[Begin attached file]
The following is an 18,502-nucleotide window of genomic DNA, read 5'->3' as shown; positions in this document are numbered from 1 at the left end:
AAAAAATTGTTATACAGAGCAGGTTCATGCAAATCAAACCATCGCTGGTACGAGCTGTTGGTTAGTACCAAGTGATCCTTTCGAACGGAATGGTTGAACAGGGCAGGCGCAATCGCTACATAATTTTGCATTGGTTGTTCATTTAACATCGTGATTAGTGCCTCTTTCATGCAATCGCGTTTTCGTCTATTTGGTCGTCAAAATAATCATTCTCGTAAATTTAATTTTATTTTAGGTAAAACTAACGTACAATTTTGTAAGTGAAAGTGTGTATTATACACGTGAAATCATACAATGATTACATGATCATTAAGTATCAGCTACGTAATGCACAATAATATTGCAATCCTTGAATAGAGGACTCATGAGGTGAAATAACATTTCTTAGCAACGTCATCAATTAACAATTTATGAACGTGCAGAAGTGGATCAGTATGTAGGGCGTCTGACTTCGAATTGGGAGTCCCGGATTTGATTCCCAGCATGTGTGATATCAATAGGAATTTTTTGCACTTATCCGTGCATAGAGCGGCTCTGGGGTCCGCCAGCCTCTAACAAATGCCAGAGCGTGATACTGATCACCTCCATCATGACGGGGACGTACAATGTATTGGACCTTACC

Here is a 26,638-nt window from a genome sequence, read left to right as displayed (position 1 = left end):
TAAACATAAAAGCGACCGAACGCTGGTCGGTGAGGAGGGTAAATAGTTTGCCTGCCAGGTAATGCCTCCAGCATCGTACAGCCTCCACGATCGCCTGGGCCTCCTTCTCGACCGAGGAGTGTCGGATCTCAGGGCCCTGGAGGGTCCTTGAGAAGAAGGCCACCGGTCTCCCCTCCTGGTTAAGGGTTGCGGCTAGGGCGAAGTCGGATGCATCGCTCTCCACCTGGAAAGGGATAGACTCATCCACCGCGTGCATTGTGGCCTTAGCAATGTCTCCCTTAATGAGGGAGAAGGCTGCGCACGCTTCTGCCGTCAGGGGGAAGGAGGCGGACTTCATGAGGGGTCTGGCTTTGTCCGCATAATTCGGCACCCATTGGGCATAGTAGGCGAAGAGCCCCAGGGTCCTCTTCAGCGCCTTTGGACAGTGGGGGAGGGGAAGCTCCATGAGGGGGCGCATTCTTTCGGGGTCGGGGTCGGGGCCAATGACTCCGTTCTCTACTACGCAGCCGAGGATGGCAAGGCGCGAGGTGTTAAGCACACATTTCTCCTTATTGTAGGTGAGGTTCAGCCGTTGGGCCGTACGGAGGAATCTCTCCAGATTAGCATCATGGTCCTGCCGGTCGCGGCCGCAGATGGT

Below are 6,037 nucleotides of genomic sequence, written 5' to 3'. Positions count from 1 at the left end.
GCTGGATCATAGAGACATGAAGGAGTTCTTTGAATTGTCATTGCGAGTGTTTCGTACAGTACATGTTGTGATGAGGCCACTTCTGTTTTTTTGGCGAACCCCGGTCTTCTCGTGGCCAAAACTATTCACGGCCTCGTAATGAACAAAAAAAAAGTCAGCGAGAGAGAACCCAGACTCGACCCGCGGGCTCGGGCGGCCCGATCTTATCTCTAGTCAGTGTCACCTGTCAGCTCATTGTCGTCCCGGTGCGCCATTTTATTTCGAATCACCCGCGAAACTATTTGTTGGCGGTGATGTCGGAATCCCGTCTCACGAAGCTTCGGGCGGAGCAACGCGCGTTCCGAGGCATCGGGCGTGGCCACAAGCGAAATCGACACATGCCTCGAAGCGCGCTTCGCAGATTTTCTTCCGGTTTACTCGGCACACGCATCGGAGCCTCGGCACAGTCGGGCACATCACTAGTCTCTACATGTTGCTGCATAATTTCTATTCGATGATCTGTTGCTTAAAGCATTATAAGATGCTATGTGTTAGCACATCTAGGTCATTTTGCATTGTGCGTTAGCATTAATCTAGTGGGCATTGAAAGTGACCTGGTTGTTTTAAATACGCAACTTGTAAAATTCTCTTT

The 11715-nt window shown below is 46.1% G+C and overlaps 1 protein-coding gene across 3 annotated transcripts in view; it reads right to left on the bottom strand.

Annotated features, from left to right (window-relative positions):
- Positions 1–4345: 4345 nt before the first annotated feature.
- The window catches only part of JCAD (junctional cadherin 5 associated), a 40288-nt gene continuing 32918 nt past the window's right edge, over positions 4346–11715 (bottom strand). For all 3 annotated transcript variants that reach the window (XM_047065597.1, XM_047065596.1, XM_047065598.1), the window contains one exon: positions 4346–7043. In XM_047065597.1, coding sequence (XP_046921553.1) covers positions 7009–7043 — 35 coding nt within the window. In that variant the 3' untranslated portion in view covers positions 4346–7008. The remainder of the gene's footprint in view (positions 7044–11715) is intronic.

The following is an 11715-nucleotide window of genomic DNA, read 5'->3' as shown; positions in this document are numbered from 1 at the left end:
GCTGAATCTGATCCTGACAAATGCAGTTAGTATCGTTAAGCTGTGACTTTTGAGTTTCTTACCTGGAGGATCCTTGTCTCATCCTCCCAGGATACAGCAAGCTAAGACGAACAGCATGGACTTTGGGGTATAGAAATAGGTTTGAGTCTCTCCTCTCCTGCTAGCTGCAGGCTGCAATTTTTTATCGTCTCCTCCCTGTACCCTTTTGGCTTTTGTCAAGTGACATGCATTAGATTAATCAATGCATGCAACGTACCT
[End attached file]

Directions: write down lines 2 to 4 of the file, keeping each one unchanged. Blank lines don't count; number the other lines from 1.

AAAAAATTGTTATACAGAGCAGGTTCATGCAAATCAAACCATCGCTGGTACGAGCTGTTGGTTAGTACCAAGTGATCCTTTCGAACGGAATGGTTGAACAGGGCAGGCGCAATCGCTACATAATTTTGCATTGGTTGTTCATTTAACATCGTGATTAGTGCCTCTTTCATGCAATCGCGTTTTCGTCTATTTGGTCGTCAAAATAATCATTCTCGTAAATTTAATTTTATTTTAGGTAAAACTAACGTACAATTTTGTAAGTGAAAGTGTGTATTATACACGTGAAATCATACAATGATTACATGATCATTAAGTATCAGCTACGTAATGCACAATAATATTGCAATCCTTGAATAGAGGACTCATGAGGTGAAATAACATTTCTTAGCAACGTCATCAATTAACAATTTATGAACGTGCAGAAGTGGATCAGTATGTAGGGCGTCTGACTTCGAATTGGGAGTCCCGGATTTGATTCCCAGCATGTGTGATATCAATAGGAATTTTTTGCACTTATCCGTGCATAGAGCGGCTCTGGGGTCCGCCAGCCTCTAACAAATGCCAGAGCGTGATACTGATCACCTCCATCATGACGGGGACGTACAATGTATTGGACCTTACC

Here is a 26,638-nt window from a genome sequence, read left to right as displayed (position 1 = left end):
TAAACATAAAAGCGACCGAACGCTGGTCGGTGAGGAGGGTAAATAGTTTGCCTGCCAGGTAATGCCTCCAGCATCGTACAGCCTCCACGATCGCCTGGGCCTCCTTCTCGACCGAGGAGTGTCGGATCTCAGGGCCCTGGAGGGTCCTTGAGAAGAAGGCCACCGGTCTCCCCTCCTGGTTAAGGGTTGCGGCTAGGGCGAAGTCGGATGCATCGCTCTCCACCTGGAAAGGGATAGACTCATCCACCGCGTGCATTGTGGCCTTAGCAATGTCTCCCTTAATGAGGGAGAAGGCTGCGCACGCTTCTGCCGTCAGGGGGAAGGAGGCGGACTTCATGAGGGGTCTGGCTTTGTCCGCATAATTCGGCACCCATTGGGCATAGTAGGCGAAGAGCCCCAGGGTCCTCTTCAGCGCCTTTGGACAGTGGGGGAGGGGAAGCTCCATGAGGGGGCGCATTCTTTCGGGGTCGGGGTCGGGGCCAATGACTCCGTTCTCTACTACGCAGCCGAGGATGGCAAGGCGCGAGGTGTTAAGCACACATTTCTCCTTATTGTAGGTGAGGTTCAGCCGTTGGGCCGTACGGAGGAATCTCTCCAGATTAGCATCATGGTCCTGCCGGTCGCGGCCGCAGATGGT